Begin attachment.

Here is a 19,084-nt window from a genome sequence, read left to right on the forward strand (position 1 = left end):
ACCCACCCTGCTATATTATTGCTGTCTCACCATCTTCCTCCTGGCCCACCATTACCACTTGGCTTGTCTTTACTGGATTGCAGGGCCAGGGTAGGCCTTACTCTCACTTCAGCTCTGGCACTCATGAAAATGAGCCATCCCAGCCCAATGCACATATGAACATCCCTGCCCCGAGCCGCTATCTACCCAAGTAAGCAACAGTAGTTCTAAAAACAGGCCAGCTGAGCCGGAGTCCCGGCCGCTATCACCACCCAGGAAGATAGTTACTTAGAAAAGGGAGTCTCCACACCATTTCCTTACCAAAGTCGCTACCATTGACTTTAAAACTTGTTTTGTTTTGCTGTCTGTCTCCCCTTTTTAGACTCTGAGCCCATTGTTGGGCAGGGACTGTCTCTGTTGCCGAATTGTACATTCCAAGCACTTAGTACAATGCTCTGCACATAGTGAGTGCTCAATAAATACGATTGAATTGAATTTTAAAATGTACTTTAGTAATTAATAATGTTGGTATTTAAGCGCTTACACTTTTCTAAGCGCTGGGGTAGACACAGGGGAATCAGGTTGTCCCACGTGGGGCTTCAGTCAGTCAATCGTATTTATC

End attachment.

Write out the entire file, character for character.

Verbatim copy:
Here is a 19,084-nt window from a genome sequence, read left to right on the forward strand (position 1 = left end):
ACCCACCCTGCTATATTATTGCTGTCTCACCATCTTCCTCCTGGCCCACCATTACCACTTGGCTTGTCTTTACTGGATTGCAGGGCCAGGGTAGGCCTTACTCTCACTTCAGCTCTGGCACTCATGAAAATGAGCCATCCCAGCCCAATGCACATATGAACATCCCTGCCCCGAGCCGCTATCTACCCAAGTAAGCAACAGTAGTTCTAAAAACAGGCCAGCTGAGCCGGAGTCCCGGCCGCTATCACCACCCAGGAAGATAGTTACTTAGAAAAGGGAGTCTCCACACCATTTCCTTACCAAAGTCGCTACCATTGACTTTAAAACTTGTTTTGTTTTGCTGTCTGTCTCCCCTTTTTAGACTCTGAGCCCATTGTTGGGCAGGGACTGTCTCTGTTGCCGAATTGTACATTCCAAGCACTTAGTACAATGCTCTGCACATAGTGAGTGCTCAATAAATACGATTGAATTGAATTTTAAAATGTACTTTAGTAATTAATAATGTTGGTATTTAAGCGCTTACACTTTTCTAAGCGCTGGGGTAGACACAGGGGAATCAGGTTGTCCCACGTGGGGCTTCAGTCAGTCAATCGTATTTATC